1.8.08

I Hate Indiana Jones: Day 25

Day 25: Indiana Jones and the Awkwardly Foreshadowed Ability

Foreshadowing is always tricky business. The fact is, especially in an action-adventure film, characters are going to have to perform some amazing feats, and if these abilities materialize suddenly without any explanation, you risk losing believability with the audience.

So it's important to establish that characters can perform certain actions so it won't seem awkward later on, but it's equally important to make sure that foreshadowing is as seamless as possible. At its best, foreshadowing is demonstrated through actions, with characters performing a task on a small scale at the beginning of the story, then on a large, impressive scale right at the end. If that's not possible, the next best kind of foreshadowing is to fit it seamlessly into dialogue. Find a way to have characters discussing a related topic drop character information into the conversation. It's a little worse than the first way, but if done correctly, it can be worked into the film without being too noticeable.

I mention this because Crystal Skull contains one of the single most jaw-droppingly awkward examples of terrible foreshadowing I've ever seen in a film. The kind of out-of-the-blue non-sequitor that stops the film dead and makes anyone in the audience who's paying attention pause and think 'Wait - why did he say that?"

The scene in question involves Shia LaBoeuf and Harrison Ford walking through a Peruvian market, talking about their respective lives. It's an utterly superfluous scene anyway, since we already know everything we need to know about Indiana Jones, and no amount of talking about his childhood is going to endear Mutt Williams to us, but then, right in the middle of an otherwise pointless conversation, drops this bombshell: Shia LaBoeuf is talking about how he had no time for the fancy schools he went to as a child. In fact, the only thing he did enjoy about school was the fencing, which he was really good at.

And now, my thoughts upon hearing that line:

"Gee, that was awkward, wasn't it? Why on earth would he mention a thing like that? More importantly, why did the filmmakers leave the line in the movie? Unless... Cate Blanchett's carried around a sword for no reason whatsoever, didn't she? Maybe they'll end up fencing?"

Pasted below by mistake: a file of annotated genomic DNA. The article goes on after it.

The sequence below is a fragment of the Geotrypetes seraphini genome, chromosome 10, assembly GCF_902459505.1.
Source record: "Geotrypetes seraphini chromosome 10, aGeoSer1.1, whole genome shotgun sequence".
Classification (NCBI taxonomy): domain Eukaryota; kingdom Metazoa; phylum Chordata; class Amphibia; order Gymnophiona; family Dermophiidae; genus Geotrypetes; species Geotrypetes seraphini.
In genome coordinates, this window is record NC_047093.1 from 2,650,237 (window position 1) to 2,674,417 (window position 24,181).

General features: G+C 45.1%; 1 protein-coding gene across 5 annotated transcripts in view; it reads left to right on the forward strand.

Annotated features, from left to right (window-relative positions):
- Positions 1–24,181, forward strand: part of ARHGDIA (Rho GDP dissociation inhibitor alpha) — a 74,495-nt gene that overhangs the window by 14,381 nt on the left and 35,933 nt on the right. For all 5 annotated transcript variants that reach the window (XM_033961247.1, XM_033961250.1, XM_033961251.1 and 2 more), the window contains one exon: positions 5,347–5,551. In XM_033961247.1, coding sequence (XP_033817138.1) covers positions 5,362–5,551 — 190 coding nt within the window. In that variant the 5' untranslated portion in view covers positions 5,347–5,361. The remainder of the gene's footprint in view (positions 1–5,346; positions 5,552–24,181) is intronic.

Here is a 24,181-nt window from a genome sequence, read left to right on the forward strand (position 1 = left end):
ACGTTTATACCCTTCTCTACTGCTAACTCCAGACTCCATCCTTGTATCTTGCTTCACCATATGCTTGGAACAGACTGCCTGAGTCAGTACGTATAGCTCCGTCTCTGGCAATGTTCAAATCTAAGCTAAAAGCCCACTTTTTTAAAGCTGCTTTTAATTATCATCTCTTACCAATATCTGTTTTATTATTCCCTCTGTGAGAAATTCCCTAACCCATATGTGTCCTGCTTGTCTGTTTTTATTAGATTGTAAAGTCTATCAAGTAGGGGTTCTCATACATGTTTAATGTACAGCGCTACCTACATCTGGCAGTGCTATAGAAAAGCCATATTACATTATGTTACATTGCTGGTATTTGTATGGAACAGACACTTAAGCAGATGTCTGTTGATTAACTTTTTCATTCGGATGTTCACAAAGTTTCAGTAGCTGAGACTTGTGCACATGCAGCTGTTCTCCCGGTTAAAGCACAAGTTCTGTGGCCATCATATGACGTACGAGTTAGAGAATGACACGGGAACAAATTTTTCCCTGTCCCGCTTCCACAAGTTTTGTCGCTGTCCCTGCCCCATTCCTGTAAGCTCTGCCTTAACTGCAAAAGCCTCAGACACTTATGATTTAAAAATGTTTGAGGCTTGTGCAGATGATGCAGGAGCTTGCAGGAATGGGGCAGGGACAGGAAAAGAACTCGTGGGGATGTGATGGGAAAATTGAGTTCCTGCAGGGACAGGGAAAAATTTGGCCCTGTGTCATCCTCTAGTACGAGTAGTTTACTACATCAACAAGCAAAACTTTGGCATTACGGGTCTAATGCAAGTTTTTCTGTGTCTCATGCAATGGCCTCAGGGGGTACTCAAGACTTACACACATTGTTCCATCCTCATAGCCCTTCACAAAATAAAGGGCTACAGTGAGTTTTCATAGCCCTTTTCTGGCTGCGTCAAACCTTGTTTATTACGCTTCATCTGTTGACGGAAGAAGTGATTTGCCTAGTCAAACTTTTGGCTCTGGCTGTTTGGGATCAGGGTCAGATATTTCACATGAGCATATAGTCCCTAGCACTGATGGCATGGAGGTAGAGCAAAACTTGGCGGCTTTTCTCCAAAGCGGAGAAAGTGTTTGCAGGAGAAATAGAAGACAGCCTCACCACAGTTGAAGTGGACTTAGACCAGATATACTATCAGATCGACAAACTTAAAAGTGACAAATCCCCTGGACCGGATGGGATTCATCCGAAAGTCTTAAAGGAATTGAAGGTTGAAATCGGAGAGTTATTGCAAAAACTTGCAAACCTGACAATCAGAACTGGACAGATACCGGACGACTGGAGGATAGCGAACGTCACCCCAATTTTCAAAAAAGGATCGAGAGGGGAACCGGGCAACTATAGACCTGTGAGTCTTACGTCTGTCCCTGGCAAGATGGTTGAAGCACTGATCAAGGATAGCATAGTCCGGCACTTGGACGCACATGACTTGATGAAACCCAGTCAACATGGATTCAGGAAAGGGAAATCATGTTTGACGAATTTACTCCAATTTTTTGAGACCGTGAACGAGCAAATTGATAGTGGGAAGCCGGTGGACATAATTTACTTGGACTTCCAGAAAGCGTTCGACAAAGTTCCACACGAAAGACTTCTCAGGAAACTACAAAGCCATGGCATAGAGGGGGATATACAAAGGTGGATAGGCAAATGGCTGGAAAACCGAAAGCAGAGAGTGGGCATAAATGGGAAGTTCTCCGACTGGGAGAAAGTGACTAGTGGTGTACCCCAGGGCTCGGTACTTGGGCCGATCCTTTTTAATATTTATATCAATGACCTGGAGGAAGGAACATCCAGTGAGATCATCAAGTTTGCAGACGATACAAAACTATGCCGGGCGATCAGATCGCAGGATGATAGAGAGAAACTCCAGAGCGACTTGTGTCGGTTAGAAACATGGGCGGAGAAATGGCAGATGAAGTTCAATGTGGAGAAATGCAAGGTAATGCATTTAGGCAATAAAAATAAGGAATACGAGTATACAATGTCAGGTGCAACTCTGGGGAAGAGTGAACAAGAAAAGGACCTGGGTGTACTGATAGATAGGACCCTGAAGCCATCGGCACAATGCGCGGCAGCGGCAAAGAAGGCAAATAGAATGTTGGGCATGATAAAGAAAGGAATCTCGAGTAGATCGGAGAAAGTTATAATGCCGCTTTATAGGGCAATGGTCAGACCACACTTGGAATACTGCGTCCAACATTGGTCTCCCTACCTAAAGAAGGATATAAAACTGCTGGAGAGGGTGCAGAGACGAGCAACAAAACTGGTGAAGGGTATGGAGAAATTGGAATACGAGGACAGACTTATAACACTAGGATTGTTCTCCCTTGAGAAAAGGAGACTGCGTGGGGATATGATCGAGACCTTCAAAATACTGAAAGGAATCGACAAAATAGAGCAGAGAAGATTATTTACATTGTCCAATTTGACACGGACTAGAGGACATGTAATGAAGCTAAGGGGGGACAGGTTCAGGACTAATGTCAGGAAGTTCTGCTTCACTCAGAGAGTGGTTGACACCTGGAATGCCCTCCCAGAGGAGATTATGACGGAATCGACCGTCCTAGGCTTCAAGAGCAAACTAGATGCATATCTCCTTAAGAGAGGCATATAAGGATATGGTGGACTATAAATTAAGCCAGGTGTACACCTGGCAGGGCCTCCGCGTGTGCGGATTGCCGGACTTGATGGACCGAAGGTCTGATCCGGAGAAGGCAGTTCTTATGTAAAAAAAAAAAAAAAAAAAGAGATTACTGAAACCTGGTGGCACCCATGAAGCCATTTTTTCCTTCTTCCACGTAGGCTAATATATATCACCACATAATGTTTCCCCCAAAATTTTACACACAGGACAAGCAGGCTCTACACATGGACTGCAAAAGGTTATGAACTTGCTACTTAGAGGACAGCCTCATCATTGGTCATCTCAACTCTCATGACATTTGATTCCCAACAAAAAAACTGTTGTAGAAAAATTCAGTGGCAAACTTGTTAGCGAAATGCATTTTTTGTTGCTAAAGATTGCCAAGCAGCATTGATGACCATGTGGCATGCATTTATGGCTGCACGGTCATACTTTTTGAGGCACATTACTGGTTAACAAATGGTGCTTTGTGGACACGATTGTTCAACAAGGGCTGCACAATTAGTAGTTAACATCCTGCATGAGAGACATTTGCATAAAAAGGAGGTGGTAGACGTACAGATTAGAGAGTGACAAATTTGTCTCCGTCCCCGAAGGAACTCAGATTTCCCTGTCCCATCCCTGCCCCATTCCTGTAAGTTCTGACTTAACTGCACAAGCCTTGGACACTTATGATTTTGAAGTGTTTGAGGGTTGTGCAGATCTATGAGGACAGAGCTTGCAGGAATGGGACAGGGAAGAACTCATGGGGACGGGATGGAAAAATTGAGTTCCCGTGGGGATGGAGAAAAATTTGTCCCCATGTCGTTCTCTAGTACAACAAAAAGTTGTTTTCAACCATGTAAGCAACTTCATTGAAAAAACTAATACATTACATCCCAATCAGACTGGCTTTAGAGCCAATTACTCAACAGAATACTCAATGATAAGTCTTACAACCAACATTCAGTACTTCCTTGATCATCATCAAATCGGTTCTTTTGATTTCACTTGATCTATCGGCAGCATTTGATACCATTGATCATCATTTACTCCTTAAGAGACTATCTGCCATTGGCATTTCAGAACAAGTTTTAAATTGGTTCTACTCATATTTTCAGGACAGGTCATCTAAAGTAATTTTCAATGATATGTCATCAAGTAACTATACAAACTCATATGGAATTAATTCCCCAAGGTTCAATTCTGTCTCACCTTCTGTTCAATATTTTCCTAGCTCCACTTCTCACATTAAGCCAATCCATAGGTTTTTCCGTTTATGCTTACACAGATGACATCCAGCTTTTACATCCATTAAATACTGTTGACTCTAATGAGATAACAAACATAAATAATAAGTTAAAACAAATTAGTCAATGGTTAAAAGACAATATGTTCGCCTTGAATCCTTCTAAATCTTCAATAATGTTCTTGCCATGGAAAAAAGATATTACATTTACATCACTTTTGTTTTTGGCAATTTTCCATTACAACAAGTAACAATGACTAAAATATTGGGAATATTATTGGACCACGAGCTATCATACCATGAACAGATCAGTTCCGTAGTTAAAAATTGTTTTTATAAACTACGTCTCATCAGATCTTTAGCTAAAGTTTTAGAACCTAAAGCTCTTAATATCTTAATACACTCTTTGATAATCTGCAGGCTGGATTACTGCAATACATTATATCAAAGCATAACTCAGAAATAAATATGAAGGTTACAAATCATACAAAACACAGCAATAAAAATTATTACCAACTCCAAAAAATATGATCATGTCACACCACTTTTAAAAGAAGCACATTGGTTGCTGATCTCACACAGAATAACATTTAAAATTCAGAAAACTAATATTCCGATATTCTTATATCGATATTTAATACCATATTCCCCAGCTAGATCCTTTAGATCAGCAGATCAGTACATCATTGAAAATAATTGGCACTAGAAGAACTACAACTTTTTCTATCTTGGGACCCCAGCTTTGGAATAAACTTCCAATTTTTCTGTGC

I figured it wouldn't be that hard for Shia to get a sword. After all, they were on their way to the grave of a conquistador, there have to be a few swords lying there, right? It would be a bit of a stretch for him to take a five hundred year old sword with him and have it work, but at least it would make the slightest bit of sense.

I'd forgotten, though, that making even the slightest bit of sense wasn't anywhere on the filmmakers' list of priorities. So how does Shia get a sword? It turns out Cate Blanchett, in addition to wearing one on her belt for no reason, also carries a some extra swords around in a box for no reason at all.

Now that' s a believable thing for a character to do.

Sure, I could come up with an explanation for it - she likes practicing fencing against opponents, and thought she was going to have a lot of spare time during her trek through the uncharted depths of darkest South America. It's not a good explanation, but it's more than the film offers.

Now take a look at Raiders of the Lost Ark. In the entire introduction, Indy does nothing more violent than whipping a gun out of someone's hand in self-defense. When faced with danger, his first response is to run away as quickly as possible. So it's important that the film establishes his tough-guy cred before moving on to the main action. How is this accomplished? A quick scene of Harrison Ford packing for his trip as Denholm Elliot explains the stakes of the film. At the end of the scene, Harrison Ford tosses a gun into the suitcase along with his clothes. That simple action conveys to the audience that Indy can probably handle himself in a fight. And it does it without needing to have someone comment on Indy's famously great marksmanship, or his history as an amateur boxer.

That is, it accomplishes the goal with some amount of class. Yet another thing Crystal Skull is lacking.

2 comments:

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